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Hancock County, Indiana
Hancock Courthouse 8387.JPG
Hancock County courthouse in Greenfield
Map of Indiana highlighting Hancock County
Location in the state of Indiana
Map of the U.S. highlighting Indiana
Indiana's location in the U.S.
Founded 1 March 1828
Named for John Hancock
Seat Greenfield
Largest city Greenfield
Area
 - Total
 - Land
 - Water

307.02 sq mi (795 km²)
306.02 sq mi (793 km²)
1.01 sq mi (3 km²), 0.33%
Population
 - (2020)
 - Density

79,840
249/sq mi (96.3/km²)
Congressional district 6th
Time zone Eastern: UTC-5/-4
Website www.hancockcoingov.org
Footnotes: Indiana county number 30

Hancock County is a county in the U.S. state of Indiana. As of 2020, the population was 79,840.[1] The county seat is Greenfield.[2]

Hancock County is included in the Indianapolis-Carmel-Anderson, IN Metropolitan Statistical Area

Geography[]

The terrain of Hancock County is low rolling hills, sloping to the south and southwest, carved by drainages. All available area is devoted to agriculture or urban development.[3] The highest point is a small prominence in NW Shirley, at 1,040' (317m) ASL.[4] According to the 2010 census, the county has a total area of 307.02 square miles (795.2 km2), of which 306.02 square miles (792.6 km2) (or 99.67%) is land and 1.01 square miles (2.6 km2) (or 0.33%) is water.[5]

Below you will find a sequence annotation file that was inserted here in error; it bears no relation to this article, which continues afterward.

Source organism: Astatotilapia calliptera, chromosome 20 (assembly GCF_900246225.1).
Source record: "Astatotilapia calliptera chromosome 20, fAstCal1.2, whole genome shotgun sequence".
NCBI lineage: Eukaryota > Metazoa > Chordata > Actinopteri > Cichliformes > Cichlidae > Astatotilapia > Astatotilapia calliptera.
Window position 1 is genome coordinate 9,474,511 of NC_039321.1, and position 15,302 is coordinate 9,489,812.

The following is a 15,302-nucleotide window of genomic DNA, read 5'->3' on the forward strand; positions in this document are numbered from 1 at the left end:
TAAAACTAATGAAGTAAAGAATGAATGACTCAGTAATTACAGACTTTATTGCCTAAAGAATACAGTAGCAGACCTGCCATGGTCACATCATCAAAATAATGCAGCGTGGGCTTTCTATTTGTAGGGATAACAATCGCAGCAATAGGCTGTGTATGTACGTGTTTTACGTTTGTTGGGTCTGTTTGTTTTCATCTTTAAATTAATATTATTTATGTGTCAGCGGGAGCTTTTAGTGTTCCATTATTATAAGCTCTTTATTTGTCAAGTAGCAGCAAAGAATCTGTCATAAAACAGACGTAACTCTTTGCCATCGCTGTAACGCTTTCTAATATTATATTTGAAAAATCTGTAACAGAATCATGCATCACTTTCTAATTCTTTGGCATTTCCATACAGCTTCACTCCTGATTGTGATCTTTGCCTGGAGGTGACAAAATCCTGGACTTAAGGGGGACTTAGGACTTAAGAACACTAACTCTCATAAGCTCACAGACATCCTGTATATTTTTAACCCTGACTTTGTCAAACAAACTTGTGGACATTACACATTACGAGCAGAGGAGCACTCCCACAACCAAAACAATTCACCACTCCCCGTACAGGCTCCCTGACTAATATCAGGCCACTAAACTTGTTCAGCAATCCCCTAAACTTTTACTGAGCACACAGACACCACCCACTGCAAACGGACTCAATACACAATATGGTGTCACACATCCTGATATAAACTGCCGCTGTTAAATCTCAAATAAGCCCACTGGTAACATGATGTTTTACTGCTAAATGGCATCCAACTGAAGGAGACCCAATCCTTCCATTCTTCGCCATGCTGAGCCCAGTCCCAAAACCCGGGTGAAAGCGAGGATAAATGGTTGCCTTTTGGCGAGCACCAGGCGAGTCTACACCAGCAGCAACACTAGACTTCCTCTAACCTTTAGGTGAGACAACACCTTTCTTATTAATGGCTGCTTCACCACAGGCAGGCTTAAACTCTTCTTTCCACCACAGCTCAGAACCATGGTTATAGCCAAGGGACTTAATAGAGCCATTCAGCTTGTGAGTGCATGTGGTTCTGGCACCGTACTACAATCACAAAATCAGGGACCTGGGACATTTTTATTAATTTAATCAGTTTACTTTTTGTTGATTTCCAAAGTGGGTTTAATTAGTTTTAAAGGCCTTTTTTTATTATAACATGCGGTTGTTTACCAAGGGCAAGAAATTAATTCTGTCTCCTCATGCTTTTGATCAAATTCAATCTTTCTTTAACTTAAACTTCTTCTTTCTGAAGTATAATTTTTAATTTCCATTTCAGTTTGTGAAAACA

Adjacent counties[]

Major highways[]

  • I-70.svg Interstate 70
  • US 36.svg U.S. Route 36
  • US 40.svg U.S. Route 40
  • US 52.svg U.S. Route 52
  • Indiana 9.svg State Road 9
  • Indiana 13.svg State Road 13
  • Indiana 67.svg State Road 67
  • Indiana 109.svg State Road 109
  • Indiana 234.svg State Road 234
  • Indiana 238.svg State Road 238

Airport[]

  • KMQJ - Indianapolis Regional Airport

History[]

Indiana was admitted as a state to the United States on 11 December 1816, although much of its territory was still disputed or held by native peoples at that time. These indigenous claims were quickly reduced and removed by various treaties. The 1818 Treaty with the Delaware Indians brought most of central Indiana into state control, and Madison County was organized on a portion of that area. The lower portion of Madison County was quickly settled, and by the late 1820s the inhabitants were petitioning for a separate county government. Accordingly, a portion of the county was partitioned on 1 March 1828, to form Hancock County. Greenfield was named as the county seat on 11 April. The county name recognized John Hancock, president of the Continental Congress, who had signed his name prominently to the Declaration of Independence in 1776.[6][7] The county has retained its original borders since its 1828 creation.

Climate and weather[]

Climate chart for Greenfield, Indiana
JFMAMJJASOND
 
 
2.47
 
34
17
 
 
2.37
 
39
20
 
 
3.33
 
50
30
 
 
4.07